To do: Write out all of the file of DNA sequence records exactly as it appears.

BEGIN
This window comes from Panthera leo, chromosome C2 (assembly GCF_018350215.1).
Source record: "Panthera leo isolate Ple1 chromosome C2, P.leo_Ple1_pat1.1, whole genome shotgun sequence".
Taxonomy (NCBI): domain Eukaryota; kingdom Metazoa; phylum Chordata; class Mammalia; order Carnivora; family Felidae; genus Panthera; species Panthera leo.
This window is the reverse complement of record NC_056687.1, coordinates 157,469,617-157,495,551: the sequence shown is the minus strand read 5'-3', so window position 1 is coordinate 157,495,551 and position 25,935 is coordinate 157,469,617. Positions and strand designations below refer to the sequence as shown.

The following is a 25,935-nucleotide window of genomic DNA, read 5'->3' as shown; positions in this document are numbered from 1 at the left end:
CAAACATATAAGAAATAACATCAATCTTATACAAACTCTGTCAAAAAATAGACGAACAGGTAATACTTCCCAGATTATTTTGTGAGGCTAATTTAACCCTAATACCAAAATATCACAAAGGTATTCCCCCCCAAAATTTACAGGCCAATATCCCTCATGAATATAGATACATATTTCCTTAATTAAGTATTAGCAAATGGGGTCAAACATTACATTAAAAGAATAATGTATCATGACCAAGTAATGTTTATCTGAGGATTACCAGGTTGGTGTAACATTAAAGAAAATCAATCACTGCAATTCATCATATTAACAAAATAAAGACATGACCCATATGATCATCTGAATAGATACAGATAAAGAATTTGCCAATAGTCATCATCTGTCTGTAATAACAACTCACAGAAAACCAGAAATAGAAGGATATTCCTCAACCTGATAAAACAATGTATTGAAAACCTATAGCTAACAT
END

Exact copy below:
This window comes from Panthera leo, chromosome C2 (assembly GCF_018350215.1).
Source record: "Panthera leo isolate Ple1 chromosome C2, P.leo_Ple1_pat1.1, whole genome shotgun sequence".
Taxonomy (NCBI): domain Eukaryota; kingdom Metazoa; phylum Chordata; class Mammalia; order Carnivora; family Felidae; genus Panthera; species Panthera leo.
This window is the reverse complement of record NC_056687.1, coordinates 157,469,617-157,495,551: the sequence shown is the minus strand read 5'-3', so window position 1 is coordinate 157,495,551 and position 25,935 is coordinate 157,469,617. Positions and strand designations below refer to the sequence as shown.

The following is a 25,935-nucleotide window of genomic DNA, read 5'->3' as shown; positions in this document are numbered from 1 at the left end:
CAAACATATAAGAAATAACATCAATCTTATACAAACTCTGTCAAAAAATAGACGAACAGGTAATACTTCCCAGATTATTTTGTGAGGCTAATTTAACCCTAATACCAAAATATCACAAAGGTATTCCCCCCCAAAATTTACAGGCCAATATCCCTCATGAATATAGATACATATTTCCTTAATTAAGTATTAGCAAATGGGGTCAAACATTACATTAAAAGAATAATGTATCATGACCAAGTAATGTTTATCTGAGGATTACCAGGTTGGTGTAACATTAAAGAAAATCAATCACTGCAATTCATCATATTAACAAAATAAAGACATGACCCATATGATCATCTGAATAGATACAGATAAAGAATTTGCCAATAGTCATCATCTGTCTGTAATAACAACTCACAGAAAACCAGAAATAGAAGGATATTCCTCAACCTGATAAAACAATGTATTGAAAACCTATAGCTAACAT